The post-election pile-up in the Supreme Court docket continued Thursday as Republican lawmakers from Pennsylvania called on the highest bench to throw out their own state’s election procedures—a seeming reversal on earlier commitments to leave President Donald Trump’s 81,000-vote defeat in the Keystone State untouched.
Two days after embattled Texas Attorney General Ken Paxton sued Pennsylvania, Michigan, Georgia, and Wisconsin to throw out their election results, top GOP officials in the Pennsylvania House of Representatives filed their own brief seeming to take the Lone Star State’s side. The friend-of-the-court brief Speaker Bryan Cutler and Majority Leader Kerry Benninghoff filed echoes to Paxton’s argument that, through their decisions and directives on the regulations governing rules on absentee ballots and vote-counting, Pennsylvania Secretary of the Commonwealth Kathy Boockvar and the state’s Supreme Court encroached on the legislature’s exclusive constitutional right to set election laws.
“The executive branch shrank from its obligations to defend the Commonwealth’s laws, and then took to offering extrajudicial guidance to the Commonwealth’s county boards of elections,” the friend-of-the-court brief reads. “Finally, these efforts were condoned and furthered by the overreaching of Pennsylvania’s Supreme Court, in clear violation of the requirements of the U.S. Constitution.”
In a separate filing, two dozen Republican Pennsylvania state senators, including Majority Leader Jake Corman, made an identical argument, though they officially declared themselves in support of neither their own state nor Texas.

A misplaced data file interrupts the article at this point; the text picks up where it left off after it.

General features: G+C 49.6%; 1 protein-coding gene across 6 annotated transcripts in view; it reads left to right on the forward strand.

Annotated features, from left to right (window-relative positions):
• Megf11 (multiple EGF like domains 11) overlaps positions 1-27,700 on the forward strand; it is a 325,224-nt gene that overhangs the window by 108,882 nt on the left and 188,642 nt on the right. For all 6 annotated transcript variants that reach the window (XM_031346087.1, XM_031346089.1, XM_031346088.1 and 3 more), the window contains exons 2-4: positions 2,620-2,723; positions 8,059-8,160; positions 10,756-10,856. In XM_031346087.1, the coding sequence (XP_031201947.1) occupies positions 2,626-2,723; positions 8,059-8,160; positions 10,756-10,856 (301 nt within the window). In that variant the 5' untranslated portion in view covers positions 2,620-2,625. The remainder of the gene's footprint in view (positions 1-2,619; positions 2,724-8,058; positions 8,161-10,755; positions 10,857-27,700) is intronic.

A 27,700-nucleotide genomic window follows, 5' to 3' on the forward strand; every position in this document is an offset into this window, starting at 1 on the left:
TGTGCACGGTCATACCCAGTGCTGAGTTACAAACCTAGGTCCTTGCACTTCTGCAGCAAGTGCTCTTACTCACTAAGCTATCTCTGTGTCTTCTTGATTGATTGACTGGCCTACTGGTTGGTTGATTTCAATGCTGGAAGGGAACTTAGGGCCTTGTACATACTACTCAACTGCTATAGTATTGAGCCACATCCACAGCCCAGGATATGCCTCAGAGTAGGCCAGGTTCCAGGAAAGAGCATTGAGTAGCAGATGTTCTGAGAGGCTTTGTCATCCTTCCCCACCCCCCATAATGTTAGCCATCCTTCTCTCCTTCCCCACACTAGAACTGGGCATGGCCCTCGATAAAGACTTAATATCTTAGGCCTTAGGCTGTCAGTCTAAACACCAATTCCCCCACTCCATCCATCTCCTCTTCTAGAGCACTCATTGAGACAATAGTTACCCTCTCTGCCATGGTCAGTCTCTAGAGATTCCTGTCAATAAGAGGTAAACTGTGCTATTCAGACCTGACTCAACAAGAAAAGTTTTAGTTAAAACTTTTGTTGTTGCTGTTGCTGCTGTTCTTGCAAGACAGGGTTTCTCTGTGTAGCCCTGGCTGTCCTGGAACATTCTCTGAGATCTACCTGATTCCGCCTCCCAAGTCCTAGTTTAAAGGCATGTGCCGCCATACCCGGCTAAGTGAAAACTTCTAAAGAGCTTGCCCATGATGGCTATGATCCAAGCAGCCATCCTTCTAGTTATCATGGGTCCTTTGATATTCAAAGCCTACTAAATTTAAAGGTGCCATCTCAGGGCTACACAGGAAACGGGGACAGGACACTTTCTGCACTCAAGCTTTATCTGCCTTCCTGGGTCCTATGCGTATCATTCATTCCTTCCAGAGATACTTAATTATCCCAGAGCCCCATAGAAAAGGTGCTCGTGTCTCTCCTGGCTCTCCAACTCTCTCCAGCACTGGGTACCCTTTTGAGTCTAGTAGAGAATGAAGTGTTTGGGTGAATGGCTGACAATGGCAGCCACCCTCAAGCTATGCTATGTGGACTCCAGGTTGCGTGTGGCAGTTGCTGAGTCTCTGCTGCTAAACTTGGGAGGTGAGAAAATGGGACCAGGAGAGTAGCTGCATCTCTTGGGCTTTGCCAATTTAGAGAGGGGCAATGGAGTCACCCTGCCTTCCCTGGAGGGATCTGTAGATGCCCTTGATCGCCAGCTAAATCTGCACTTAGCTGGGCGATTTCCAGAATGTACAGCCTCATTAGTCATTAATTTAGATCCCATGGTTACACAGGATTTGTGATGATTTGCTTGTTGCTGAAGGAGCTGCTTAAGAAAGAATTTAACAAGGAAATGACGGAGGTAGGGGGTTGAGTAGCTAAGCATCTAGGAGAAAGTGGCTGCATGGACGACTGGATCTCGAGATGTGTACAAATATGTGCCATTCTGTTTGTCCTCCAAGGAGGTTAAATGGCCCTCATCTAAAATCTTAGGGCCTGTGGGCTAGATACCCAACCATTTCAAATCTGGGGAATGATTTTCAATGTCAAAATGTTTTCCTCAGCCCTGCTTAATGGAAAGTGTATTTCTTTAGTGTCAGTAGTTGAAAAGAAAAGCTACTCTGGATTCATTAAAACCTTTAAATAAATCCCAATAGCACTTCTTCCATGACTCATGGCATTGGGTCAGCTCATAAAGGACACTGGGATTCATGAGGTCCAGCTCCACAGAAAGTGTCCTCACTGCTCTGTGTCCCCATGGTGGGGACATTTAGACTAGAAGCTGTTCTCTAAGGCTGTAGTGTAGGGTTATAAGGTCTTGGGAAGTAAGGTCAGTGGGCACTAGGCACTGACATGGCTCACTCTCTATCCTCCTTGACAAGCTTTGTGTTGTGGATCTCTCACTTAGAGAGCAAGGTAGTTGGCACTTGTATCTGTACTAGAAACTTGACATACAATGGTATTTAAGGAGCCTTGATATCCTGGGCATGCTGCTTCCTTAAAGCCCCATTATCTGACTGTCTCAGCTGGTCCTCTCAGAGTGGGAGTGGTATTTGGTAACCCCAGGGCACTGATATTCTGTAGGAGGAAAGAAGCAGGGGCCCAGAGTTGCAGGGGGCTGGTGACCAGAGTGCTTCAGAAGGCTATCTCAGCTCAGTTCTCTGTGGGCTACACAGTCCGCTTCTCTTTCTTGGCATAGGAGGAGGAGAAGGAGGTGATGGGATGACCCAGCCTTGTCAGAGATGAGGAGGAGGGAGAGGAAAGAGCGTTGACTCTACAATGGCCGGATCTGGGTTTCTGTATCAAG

“This Court should affirm the grant of authority to state legislatures under the U.S. Constitution’s Elections Clause and disclaim state supreme courts and executive branch officials, from usurping that authority for themselves,” their attorney wrote.
Corman had previously rejected President Donald Trump’s request that the legislature work to overturn his loss.
Now, he joins Trump, a litany of GOP attorneys general, activists, and members of Congress who have urged the justices to act on Texas’s request. Meanwhile, Pennsylvania and Michigan—joined by scores of other blue states and a group of Never Trump Republican attorneys—encouraged the Supreme Court not to take up the case at all, asserting that Texas lacks standing to bring the case and that disputes over election law fall solely within the jurisdiction of state courts.
“The Constitution and Congress have enabled each state to provide law and to adjudicate in its courts all controversies about the presidential election in that state,” wrote former Acting Attorney General Stuart Gerson, former Missouri Sen. John Danforth, former New Jersey Gov. Christine Todd Whitman, forme Gov. Lowell Weicker—all veteran Republican officials—in their brief against Texas. “This court should reject plaintiff’s request to transfer the powers of 50 state court systems to this court.”
Amid the partisan jostling, Republican Ohio Attorney General Dave Yost tried to have it both ways, arguing the Supreme Court should take up the case to put to bed the doubts about election integrity President Donald Trump has sowed. But he argued that the justices should ultimately find against Texas.
“The people need an answer, too. Until they get one, elections will continue to be plagued by doubts regarding whether the president was chosen in the constitutionally prescribed manner,” Yost wrote. “The relief that Texas seeks would undermine a foundational premise of our federalist system: the idea that the states are sovereigns, free to govern themselves.”